Image courtesy Elite Daily
So, you’ve been relaxing, enjoying watching the Olympic Games in Rio… when all of a sudden you start seeing spots!
No, you (probably) don’t need your vision checked.
Olympic athletes this year, and swimmers in particular, seem to all be covered with these mysterious purple-red spots on their skin. Is it a new fashion statement? A product tie-in? A strange reaction to the documented pollution plaguing Rio at the moment? Actually, it’s none of the above.
The spots are the product of a physical therapy technique known as “cupping,” a process that actually has its roots in centuries-old Chinese medicine. Suction cups are warmed up, then placed on the skin atop a sore muscle group. The suction vacuums the air out of the cup, and capillaries begin to break from the resulting pressure. Immediately, increased fluid and blood flow rush to the affected area, and recipients of this therapy insist that the resulting feeling helps to alleviate muscle pain.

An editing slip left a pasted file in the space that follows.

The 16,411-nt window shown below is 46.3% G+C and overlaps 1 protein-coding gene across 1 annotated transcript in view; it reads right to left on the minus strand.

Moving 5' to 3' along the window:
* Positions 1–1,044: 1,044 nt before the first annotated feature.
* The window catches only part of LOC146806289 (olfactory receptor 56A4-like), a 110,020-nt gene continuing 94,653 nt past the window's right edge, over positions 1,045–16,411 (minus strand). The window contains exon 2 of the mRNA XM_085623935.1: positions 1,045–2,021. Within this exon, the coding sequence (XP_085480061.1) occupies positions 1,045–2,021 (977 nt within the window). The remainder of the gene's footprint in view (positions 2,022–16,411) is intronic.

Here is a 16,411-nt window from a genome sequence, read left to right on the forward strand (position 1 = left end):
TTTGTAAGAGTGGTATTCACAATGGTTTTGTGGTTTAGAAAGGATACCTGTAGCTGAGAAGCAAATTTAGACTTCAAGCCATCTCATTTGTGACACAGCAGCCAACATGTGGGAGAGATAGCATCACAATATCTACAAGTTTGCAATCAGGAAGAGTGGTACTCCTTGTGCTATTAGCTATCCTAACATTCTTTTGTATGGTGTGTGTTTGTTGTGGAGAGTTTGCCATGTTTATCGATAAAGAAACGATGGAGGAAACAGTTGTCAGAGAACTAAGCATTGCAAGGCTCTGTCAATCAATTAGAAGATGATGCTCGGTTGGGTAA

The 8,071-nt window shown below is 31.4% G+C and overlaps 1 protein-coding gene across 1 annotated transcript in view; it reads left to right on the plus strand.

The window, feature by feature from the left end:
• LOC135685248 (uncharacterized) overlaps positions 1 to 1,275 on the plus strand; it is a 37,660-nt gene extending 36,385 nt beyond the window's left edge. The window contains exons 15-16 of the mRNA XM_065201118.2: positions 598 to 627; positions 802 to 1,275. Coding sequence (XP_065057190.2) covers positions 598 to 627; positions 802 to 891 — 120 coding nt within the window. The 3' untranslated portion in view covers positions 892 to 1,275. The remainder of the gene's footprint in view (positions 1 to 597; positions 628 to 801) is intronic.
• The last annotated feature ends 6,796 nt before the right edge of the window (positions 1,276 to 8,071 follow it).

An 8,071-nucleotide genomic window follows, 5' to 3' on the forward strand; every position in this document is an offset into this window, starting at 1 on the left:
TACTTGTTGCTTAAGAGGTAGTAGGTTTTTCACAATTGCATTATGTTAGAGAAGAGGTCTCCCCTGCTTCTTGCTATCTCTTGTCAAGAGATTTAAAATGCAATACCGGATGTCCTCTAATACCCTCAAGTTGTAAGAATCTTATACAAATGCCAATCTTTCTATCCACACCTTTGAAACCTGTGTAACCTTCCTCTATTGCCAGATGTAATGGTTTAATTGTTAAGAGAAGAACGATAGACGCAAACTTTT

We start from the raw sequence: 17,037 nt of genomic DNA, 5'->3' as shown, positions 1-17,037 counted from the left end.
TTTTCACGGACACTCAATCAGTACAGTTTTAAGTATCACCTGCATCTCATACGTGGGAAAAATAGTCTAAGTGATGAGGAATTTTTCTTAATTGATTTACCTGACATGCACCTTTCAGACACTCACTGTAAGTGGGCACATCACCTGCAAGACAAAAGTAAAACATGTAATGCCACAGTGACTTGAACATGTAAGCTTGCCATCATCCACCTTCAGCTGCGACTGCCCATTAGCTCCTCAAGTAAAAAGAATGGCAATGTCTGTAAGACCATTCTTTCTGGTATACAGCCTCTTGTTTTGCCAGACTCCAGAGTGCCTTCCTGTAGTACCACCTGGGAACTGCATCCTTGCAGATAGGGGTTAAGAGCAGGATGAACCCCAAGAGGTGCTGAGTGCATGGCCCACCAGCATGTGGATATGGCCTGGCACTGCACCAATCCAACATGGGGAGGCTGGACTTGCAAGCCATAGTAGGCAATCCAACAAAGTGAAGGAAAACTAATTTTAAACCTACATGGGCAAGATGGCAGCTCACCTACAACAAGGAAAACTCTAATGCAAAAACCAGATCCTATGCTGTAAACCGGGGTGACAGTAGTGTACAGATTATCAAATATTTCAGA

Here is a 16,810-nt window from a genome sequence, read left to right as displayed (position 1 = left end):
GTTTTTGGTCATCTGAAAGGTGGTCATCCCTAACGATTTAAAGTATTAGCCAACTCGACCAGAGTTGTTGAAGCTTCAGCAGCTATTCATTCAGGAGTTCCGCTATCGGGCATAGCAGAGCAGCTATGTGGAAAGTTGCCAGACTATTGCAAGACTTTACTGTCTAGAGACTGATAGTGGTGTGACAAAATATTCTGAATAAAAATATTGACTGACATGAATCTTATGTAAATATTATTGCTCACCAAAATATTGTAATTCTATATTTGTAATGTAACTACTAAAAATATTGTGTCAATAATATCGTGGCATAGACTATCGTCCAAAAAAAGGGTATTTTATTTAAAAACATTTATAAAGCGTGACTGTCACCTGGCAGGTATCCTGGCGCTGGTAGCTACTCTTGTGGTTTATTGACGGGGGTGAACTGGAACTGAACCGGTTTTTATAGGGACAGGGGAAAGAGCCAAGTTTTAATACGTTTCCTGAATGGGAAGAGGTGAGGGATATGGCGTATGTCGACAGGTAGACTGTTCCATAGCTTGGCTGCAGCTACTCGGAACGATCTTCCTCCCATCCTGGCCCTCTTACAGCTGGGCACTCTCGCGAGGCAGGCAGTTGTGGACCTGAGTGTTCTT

There have been clinical trials — albeit with small sample sizes and some reliance on anecdotal reporting — that show cupping to work favorably on both cancer pain and lower back pain. As to whether it gives Olympic athletes a (legal) edge, you’d have to ask them… but you might just find your answer by counting the sheer number of swimmers sporting the distinctive round marks.
A lot of people watching want to know: is cupping safe? After all, it involves intentionally rupturing capillaries and subjecting muscle tissue to some pretty intense treatment. The truth is, the only major study on cupping from 2012 does seem to indicate that it is mostly harmless.
Still… no matter how cool those spots might look on Michael Phelps, you might not want to try this one at home!